When you reach your second year of college, it’s common that students are excited to break free of the dorm life and switch to a house or apartment. However, some students have reasons why they are unable to make the move. For example, you may not be able to afford it since living off campus means paying a couple hundred dollars each month while paying it all in full for a dorm might be easier to just get out of the way. Regardless of the reason, it can be hard to come to terms with staying in the dorms when it seems like literally everyone else is making the big change and you’ve stayed in the exact same location. Though you might not be moving as far as those off campus, this is a change of its own that can be challenging to say the least. Here are some of the best tips for dealing with this. You might even find that you (gasp) wind up enjoying yourself in the dorms.
1. Be open to meeting new people
You might have had a certain group of people that you talked to all the time your freshman year. If most of them are gone, it can be strange at first. But don’t be afraid to open yourself up to other people. As a sophomore, it might seem like you’re the only one surrounded by a bunch of freshman, but that isn’t always a bad thing. Befriending freshman may seem lame to some of us, but they are new students who are just like you in the respect that you both are looking for friends. I’m not saying that all of them are going to be your new best friend, but if you aren’t open to the idea then you’ll never get anywhere.
2. Go places with your roommate
Not all students are best friends with their roommate, especially if this is a new person who you didn’t room with the previous year. However, you may find that you actually enjoy his or hers company. You find this out by inviting them to eat lunch with you or going with them to a party that you heard about. Living together is a big deal and finding some time to at least make an effort to bond can be really important to you in the long run.
3. Introduce yourself to everyone on your floor
This one might seem a little stalkerish but it depends on how you go about it. I don’t recommend knocking on all your neighbors doors and bringing them cookies or something, but make an effort to wave and try to introduce yourself if you run into them. If you see the girl across the hall come out of her room as you enter yours, make some kind of an effort to tell you who you are. People might think that you are a friendly person and start to talk to you more. If this is something that you’re uncomfortable with then don’t do it, it’s just a suggestion that I think could work for those of you that are a little hesitant about making new friends with people in the dorm. If you do this, the same rules apply to number one, some of these people might just brush you off and not want to talk to you at all. You never know until you try and what’s the worst that could happen if you’re rejected?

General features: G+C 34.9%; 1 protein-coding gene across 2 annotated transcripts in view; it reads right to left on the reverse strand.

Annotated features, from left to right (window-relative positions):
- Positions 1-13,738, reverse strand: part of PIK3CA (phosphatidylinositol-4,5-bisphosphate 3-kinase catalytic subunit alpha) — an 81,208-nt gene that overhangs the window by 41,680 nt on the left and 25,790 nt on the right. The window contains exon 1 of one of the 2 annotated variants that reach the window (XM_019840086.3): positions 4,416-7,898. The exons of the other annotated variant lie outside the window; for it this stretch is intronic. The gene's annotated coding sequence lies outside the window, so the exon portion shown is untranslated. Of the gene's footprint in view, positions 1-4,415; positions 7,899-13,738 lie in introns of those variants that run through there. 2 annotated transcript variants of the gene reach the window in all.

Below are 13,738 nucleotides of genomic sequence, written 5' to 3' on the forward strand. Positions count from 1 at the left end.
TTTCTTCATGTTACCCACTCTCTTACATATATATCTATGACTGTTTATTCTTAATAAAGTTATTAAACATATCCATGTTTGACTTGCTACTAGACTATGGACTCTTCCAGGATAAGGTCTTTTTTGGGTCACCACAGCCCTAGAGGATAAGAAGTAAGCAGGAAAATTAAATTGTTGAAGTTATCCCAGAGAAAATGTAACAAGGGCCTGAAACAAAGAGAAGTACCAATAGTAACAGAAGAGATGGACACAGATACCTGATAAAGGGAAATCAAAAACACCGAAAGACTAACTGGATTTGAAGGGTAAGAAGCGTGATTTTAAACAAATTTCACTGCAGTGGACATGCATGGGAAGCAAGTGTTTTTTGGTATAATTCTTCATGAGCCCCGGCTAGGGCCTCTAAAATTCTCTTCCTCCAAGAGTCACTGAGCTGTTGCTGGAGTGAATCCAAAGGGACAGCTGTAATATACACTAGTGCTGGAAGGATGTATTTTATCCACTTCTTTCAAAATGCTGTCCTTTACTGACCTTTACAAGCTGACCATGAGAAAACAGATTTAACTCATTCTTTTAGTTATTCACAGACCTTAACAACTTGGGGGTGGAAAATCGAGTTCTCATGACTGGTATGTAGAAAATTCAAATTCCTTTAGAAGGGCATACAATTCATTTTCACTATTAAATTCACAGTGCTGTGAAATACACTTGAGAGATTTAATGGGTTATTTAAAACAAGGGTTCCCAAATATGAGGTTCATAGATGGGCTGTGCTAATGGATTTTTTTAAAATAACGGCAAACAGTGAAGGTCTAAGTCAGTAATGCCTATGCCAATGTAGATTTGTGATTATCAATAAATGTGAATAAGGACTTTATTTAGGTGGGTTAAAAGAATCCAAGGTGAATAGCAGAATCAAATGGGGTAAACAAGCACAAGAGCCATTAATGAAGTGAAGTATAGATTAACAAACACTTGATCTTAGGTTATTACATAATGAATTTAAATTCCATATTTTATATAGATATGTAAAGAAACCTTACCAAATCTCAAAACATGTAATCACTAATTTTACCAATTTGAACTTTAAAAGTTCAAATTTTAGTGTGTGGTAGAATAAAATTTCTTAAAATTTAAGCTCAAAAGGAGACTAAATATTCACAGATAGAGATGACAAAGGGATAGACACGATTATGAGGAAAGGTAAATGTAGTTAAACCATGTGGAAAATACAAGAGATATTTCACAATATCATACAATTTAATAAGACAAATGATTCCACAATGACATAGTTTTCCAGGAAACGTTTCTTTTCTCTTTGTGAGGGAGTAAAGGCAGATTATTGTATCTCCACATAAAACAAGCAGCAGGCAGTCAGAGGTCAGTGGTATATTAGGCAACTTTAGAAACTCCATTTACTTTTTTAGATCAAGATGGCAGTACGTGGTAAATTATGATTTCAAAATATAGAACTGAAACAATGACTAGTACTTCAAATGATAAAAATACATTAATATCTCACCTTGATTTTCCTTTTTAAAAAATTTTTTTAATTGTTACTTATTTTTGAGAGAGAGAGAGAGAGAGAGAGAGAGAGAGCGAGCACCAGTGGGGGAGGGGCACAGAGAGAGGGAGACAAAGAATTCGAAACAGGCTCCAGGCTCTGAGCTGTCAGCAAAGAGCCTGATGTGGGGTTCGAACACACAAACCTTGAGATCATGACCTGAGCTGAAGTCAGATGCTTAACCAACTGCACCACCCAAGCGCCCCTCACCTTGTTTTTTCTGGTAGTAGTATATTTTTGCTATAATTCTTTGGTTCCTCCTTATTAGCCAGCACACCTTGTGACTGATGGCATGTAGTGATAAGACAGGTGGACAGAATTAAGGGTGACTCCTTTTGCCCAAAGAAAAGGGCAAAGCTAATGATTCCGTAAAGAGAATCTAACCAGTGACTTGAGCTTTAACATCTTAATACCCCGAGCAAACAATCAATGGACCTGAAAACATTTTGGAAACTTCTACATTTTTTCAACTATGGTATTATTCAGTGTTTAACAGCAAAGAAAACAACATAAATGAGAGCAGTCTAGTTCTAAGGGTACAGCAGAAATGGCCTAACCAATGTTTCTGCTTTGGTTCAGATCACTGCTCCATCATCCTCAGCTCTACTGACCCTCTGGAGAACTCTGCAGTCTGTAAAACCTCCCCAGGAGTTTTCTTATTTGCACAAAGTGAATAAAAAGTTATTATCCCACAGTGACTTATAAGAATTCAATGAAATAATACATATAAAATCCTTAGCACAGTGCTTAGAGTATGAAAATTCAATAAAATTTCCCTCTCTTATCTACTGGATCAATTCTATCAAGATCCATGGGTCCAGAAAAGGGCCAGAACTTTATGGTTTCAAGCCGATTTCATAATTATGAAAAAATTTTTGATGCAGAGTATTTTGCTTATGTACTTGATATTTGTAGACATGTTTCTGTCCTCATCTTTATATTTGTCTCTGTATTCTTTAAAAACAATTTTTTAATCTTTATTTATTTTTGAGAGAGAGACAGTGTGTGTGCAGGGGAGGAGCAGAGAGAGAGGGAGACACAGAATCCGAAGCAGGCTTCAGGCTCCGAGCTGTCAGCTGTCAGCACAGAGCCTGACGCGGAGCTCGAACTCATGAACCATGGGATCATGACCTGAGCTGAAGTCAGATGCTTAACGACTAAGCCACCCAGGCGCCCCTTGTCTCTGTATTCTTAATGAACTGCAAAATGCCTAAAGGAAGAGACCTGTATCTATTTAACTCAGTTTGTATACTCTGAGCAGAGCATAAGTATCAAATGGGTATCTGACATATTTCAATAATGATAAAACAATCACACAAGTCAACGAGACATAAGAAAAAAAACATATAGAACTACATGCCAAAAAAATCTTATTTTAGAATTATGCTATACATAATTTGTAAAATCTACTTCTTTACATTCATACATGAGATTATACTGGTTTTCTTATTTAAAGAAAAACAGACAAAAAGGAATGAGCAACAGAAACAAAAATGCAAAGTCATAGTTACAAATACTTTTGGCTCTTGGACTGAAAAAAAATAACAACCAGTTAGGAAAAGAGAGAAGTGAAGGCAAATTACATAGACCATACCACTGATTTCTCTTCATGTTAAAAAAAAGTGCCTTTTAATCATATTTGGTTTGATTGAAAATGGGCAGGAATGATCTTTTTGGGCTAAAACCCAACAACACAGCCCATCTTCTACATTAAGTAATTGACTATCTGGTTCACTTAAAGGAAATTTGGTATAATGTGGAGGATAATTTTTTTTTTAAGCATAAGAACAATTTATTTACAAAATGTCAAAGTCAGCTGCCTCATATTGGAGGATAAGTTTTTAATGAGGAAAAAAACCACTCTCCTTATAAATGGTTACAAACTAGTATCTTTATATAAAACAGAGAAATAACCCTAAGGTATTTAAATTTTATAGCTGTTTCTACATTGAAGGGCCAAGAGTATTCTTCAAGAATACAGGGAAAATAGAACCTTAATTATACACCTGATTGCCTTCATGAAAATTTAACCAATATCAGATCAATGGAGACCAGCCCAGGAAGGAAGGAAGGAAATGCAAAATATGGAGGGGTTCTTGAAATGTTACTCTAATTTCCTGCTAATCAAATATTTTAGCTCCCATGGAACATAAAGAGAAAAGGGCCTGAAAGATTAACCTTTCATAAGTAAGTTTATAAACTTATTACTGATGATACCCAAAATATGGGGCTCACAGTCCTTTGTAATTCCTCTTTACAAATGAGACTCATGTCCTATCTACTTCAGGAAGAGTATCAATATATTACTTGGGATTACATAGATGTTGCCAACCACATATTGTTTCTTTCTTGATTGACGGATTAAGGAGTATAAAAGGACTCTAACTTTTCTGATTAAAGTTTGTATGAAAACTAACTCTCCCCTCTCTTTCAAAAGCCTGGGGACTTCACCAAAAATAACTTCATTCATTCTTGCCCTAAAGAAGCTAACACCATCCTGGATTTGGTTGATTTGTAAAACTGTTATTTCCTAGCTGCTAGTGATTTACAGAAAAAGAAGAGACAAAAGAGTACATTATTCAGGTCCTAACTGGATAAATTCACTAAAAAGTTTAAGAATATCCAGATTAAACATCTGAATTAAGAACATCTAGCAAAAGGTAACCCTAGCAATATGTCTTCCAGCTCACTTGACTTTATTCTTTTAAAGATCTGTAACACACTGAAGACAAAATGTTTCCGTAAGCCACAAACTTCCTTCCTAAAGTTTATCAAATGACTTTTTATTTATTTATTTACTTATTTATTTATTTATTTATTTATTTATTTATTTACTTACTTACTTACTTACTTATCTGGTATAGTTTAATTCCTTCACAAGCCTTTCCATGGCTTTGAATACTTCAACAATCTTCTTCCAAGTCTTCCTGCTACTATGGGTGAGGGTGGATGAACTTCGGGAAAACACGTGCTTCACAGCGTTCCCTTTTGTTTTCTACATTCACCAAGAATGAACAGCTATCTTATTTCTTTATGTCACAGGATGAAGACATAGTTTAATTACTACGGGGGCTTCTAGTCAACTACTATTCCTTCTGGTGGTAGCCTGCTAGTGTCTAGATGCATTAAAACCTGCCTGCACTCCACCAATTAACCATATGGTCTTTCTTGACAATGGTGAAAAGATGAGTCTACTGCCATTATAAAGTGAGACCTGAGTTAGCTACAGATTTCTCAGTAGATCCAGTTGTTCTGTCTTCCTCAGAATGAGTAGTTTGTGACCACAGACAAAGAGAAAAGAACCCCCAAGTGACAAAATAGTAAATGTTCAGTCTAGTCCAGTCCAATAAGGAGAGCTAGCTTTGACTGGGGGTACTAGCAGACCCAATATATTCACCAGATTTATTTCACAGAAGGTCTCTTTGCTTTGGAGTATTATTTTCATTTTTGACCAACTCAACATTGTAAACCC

4. Reach out to your RA
Some students find that their RA’s are actually really cool. Whether you have a new or returning RA, you should still do your best to reach out to them. I know you might be asking, “Why should I be reaching out, shouldn’t they be reaching to me?” But they have many kids to worry about so it can be hard for them to be the first to reach out. They are sure to appreciate it if you take advantage of their presence and reach out to them. I specifically recommend this one if you’re feeling completely alone. Your RA is a great person to turn to in these circumstances.
5. Have a positive attitude
This one is probably the most important of all. You have to have a positive attitude if you want people to feel comfortable around you. If you’re completely bitter and cold about the whole situation then you’ll probably come off that way to others and they won’t want to be around you. That’s why being positive and open and making the best of the situation is what will be best for you.